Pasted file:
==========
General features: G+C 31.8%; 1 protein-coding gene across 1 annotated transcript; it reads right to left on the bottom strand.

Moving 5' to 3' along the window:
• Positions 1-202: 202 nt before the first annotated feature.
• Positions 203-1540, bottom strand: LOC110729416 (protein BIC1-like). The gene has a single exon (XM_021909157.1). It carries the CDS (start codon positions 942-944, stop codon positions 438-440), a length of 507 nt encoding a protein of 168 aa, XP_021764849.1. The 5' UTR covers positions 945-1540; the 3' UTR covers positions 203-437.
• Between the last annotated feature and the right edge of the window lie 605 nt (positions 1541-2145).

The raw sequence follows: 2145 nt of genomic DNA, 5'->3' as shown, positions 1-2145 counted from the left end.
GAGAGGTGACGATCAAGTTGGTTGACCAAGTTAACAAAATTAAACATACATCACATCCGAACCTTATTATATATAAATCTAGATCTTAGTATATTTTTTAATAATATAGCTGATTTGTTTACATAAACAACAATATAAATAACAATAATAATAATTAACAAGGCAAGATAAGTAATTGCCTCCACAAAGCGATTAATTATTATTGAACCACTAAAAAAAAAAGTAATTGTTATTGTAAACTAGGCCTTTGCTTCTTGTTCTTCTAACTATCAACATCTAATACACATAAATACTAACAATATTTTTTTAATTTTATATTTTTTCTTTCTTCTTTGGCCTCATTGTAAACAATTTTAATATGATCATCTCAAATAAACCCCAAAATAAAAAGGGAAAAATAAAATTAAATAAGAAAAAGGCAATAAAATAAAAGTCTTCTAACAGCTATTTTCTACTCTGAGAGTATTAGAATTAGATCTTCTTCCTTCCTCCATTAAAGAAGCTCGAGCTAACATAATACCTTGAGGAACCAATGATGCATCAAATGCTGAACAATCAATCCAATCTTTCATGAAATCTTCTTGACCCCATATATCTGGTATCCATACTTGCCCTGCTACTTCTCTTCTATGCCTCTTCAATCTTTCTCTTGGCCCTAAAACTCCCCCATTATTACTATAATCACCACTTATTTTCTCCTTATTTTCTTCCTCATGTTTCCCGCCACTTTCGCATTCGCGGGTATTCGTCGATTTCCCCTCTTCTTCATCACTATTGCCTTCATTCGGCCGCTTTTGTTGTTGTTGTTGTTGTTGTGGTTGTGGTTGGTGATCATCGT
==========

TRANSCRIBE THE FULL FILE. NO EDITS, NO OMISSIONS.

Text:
General features: G+C 31.8%; 1 protein-coding gene across 1 annotated transcript; it reads right to left on the bottom strand.

Moving 5' to 3' along the window:
• Positions 1-202: 202 nt before the first annotated feature.
• Positions 203-1540, bottom strand: LOC110729416 (protein BIC1-like). The gene has a single exon (XM_021909157.1). It carries the CDS (start codon positions 942-944, stop codon positions 438-440), a length of 507 nt encoding a protein of 168 aa, XP_021764849.1. The 5' UTR covers positions 945-1540; the 3' UTR covers positions 203-437.
• Between the last annotated feature and the right edge of the window lie 605 nt (positions 1541-2145).

The raw sequence follows: 2145 nt of genomic DNA, 5'->3' as shown, positions 1-2145 counted from the left end.
GAGAGGTGACGATCAAGTTGGTTGACCAAGTTAACAAAATTAAACATACATCACATCCGAACCTTATTATATATAAATCTAGATCTTAGTATATTTTTTAATAATATAGCTGATTTGTTTACATAAACAACAATATAAATAACAATAATAATAATTAACAAGGCAAGATAAGTAATTGCCTCCACAAAGCGATTAATTATTATTGAACCACTAAAAAAAAAAGTAATTGTTATTGTAAACTAGGCCTTTGCTTCTTGTTCTTCTAACTATCAACATCTAATACACATAAATACTAACAATATTTTTTTAATTTTATATTTTTTCTTTCTTCTTTGGCCTCATTGTAAACAATTTTAATATGATCATCTCAAATAAACCCCAAAATAAAAAGGGAAAAATAAAATTAAATAAGAAAAAGGCAATAAAATAAAAGTCTTCTAACAGCTATTTTCTACTCTGAGAGTATTAGAATTAGATCTTCTTCCTTCCTCCATTAAAGAAGCTCGAGCTAACATAATACCTTGAGGAACCAATGATGCATCAAATGCTGAACAATCAATCCAATCTTTCATGAAATCTTCTTGACCCCATATATCTGGTATCCATACTTGCCCTGCTACTTCTCTTCTATGCCTCTTCAATCTTTCTCTTGGCCCTAAAACTCCCCCATTATTACTATAATCACCACTTATTTTCTCCTTATTTTCTTCCTCATGTTTCCCGCCACTTTCGCATTCGCGGGTATTCGTCGATTTCCCCTCTTCTTCATCACTATTGCCTTCATTCGGCCGCTTTTGTTGTTGTTGTTGTTGTTGTGGTTGTGGTTGGTGATCATCGT